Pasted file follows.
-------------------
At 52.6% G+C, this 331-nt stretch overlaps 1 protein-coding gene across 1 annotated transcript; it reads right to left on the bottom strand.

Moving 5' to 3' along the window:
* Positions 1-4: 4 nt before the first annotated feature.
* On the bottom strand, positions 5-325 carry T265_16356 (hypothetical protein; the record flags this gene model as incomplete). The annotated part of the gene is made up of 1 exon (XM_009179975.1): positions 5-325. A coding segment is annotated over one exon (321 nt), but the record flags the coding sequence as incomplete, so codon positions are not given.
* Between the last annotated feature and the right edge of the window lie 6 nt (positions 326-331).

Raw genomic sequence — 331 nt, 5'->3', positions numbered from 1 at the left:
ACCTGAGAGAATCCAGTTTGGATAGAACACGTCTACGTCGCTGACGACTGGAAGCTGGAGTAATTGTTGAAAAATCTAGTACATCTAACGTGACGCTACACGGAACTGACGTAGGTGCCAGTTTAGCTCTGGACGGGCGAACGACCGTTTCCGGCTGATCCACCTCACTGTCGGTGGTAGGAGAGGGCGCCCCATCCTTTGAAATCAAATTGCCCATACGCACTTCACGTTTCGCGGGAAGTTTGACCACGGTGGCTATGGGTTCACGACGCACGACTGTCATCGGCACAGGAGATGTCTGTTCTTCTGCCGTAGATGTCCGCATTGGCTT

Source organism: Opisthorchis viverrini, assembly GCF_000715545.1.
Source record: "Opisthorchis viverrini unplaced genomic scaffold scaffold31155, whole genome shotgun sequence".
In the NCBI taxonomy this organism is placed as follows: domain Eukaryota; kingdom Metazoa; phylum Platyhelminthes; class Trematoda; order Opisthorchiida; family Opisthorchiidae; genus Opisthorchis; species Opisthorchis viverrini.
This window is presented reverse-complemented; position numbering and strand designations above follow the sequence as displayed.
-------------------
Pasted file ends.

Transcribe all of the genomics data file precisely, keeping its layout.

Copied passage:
At 52.6% G+C, this 331-nt stretch overlaps 1 protein-coding gene across 1 annotated transcript; it reads right to left on the bottom strand.

Moving 5' to 3' along the window:
* Positions 1-4: 4 nt before the first annotated feature.
* On the bottom strand, positions 5-325 carry T265_16356 (hypothetical protein; the record flags this gene model as incomplete). The annotated part of the gene is made up of 1 exon (XM_009179975.1): positions 5-325. A coding segment is annotated over one exon (321 nt), but the record flags the coding sequence as incomplete, so codon positions are not given.
* Between the last annotated feature and the right edge of the window lie 6 nt (positions 326-331).

Raw genomic sequence — 331 nt, 5'->3', positions numbered from 1 at the left:
ACCTGAGAGAATCCAGTTTGGATAGAACACGTCTACGTCGCTGACGACTGGAAGCTGGAGTAATTGTTGAAAAATCTAGTACATCTAACGTGACGCTACACGGAACTGACGTAGGTGCCAGTTTAGCTCTGGACGGGCGAACGACCGTTTCCGGCTGATCCACCTCACTGTCGGTGGTAGGAGAGGGCGCCCCATCCTTTGAAATCAAATTGCCCATACGCACTTCACGTTTCGCGGGAAGTTTGACCACGGTGGCTATGGGTTCACGACGCACGACTGTCATCGGCACAGGAGATGTCTGTTCTTCTGCCGTAGATGTCCGCATTGGCTT

Source organism: Opisthorchis viverrini, assembly GCF_000715545.1.
Source record: "Opisthorchis viverrini unplaced genomic scaffold scaffold31155, whole genome shotgun sequence".
In the NCBI taxonomy this organism is placed as follows: domain Eukaryota; kingdom Metazoa; phylum Platyhelminthes; class Trematoda; order Opisthorchiida; family Opisthorchiidae; genus Opisthorchis; species Opisthorchis viverrini.
This window is presented reverse-complemented; position numbering and strand designations above follow the sequence as displayed.